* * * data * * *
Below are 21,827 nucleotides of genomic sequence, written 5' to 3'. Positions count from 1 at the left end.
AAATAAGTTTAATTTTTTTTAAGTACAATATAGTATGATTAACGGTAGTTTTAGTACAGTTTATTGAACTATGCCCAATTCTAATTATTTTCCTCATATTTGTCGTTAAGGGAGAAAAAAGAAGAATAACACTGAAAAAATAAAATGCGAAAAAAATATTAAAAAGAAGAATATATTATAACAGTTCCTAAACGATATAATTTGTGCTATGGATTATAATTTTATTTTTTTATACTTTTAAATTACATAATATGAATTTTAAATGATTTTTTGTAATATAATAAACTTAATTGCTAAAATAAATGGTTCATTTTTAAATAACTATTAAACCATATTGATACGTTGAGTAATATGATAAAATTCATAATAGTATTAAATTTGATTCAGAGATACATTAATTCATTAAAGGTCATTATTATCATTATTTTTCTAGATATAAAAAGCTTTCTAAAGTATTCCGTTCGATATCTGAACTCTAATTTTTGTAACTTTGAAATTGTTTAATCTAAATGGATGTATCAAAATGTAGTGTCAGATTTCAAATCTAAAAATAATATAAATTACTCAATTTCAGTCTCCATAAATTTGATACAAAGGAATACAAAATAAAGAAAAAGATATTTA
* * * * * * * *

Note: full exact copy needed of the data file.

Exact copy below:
Below are 21,827 nucleotides of genomic sequence, written 5' to 3'. Positions count from 1 at the left end.
AAATAAGTTTAATTTTTTTTAAGTACAATATAGTATGATTAACGGTAGTTTTAGTACAGTTTATTGAACTATGCCCAATTCTAATTATTTTCCTCATATTTGTCGTTAAGGGAGAAAAAAGAAGAATAACACTGAAAAAATAAAATGCGAAAAAAATATTAAAAAGAAGAATATATTATAACAGTTCCTAAACGATATAATTTGTGCTATGGATTATAATTTTATTTTTTTATACTTTTAAATTACATAATATGAATTTTAAATGATTTTTTGTAATATAATAAACTTAATTGCTAAAATAAATGGTTCATTTTTAAATAACTATTAAACCATATTGATACGTTGAGTAATATGATAAAATTCATAATAGTATTAAATTTGATTCAGAGATACATTAATTCATTAAAGGTCATTATTATCATTATTTTTCTAGATATAAAAAGCTTTCTAAAGTATTCCGTTCGATATCTGAACTCTAATTTTTGTAACTTTGAAATTGTTTAATCTAAATGGATGTATCAAAATGTAGTGTCAGATTTCAAATCTAAAAATAATATAAATTACTCAATTTCAGTCTCCATAAATTTGATACAAAGGAATACAAAATAAAGAAAAAGATATTTA